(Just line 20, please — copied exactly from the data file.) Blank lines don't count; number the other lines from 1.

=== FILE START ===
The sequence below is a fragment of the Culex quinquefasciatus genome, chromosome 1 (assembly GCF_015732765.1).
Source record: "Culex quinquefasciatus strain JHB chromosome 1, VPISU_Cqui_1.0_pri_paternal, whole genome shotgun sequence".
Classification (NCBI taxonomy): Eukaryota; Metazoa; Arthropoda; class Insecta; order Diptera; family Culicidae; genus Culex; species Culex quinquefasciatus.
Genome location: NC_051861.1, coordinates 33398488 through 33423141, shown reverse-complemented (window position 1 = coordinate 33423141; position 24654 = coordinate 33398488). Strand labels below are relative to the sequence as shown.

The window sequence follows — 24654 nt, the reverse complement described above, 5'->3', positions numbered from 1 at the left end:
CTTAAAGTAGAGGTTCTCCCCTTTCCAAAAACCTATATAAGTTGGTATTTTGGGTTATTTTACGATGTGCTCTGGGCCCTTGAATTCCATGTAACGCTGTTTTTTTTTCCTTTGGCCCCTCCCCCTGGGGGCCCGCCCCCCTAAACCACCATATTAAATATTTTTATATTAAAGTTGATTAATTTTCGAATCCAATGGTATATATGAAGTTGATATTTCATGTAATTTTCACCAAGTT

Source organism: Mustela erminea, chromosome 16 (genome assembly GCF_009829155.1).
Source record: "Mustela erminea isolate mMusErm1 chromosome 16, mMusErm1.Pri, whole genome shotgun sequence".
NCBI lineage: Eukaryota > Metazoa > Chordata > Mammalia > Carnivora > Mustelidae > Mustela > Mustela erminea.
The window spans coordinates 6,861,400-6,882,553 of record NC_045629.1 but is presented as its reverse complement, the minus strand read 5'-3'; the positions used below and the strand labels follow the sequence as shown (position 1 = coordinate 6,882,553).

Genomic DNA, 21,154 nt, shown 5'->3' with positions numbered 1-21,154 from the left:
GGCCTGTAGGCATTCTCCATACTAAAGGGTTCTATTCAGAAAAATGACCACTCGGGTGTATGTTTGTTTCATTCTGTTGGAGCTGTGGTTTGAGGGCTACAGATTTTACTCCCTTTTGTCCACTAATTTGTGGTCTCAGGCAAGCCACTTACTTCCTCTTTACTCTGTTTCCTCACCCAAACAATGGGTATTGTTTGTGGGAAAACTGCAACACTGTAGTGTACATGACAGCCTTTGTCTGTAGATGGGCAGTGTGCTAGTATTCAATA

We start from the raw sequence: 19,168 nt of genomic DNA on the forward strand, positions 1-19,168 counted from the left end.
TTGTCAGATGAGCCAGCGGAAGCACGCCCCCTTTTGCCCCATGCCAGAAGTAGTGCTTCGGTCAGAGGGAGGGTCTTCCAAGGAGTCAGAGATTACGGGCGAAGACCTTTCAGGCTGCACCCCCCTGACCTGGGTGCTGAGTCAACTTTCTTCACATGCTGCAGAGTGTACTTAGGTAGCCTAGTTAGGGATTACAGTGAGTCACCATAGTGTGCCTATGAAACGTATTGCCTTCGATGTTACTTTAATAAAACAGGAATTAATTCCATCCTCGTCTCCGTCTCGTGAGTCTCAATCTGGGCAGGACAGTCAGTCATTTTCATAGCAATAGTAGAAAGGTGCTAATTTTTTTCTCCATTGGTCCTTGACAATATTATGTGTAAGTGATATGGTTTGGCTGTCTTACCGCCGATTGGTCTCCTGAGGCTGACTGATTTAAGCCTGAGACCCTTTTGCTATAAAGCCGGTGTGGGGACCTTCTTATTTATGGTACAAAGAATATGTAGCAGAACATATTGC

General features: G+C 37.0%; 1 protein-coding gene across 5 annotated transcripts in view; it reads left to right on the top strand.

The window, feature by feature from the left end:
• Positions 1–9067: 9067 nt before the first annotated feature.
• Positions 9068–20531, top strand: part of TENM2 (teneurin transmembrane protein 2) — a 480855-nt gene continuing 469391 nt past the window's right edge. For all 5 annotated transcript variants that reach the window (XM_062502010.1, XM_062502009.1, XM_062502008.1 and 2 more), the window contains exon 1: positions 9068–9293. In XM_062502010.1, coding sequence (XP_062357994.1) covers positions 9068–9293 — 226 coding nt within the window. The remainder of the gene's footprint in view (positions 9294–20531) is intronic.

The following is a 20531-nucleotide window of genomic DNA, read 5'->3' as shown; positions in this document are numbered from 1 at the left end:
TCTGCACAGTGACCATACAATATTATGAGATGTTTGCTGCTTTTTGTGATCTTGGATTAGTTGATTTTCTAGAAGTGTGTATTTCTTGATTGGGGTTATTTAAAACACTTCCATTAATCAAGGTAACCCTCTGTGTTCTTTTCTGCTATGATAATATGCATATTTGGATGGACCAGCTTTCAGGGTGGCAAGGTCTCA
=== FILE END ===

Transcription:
TCTGCACAGTGACCATACAATATTATGAGATGTTTGCTGCTTTTTGTGATCTTGGATTAGTTGATTTTCTAGAAGTGTGTATTTCTTGATTGGGGTTATTTAAAACACTTCCATTAATCAAGGTAACCCTCTGTGTTCTTTTCTGCTATGATAATATGCATATTTGGATGGACCAGCTTTCAGGGTGGCAAGGTCTCA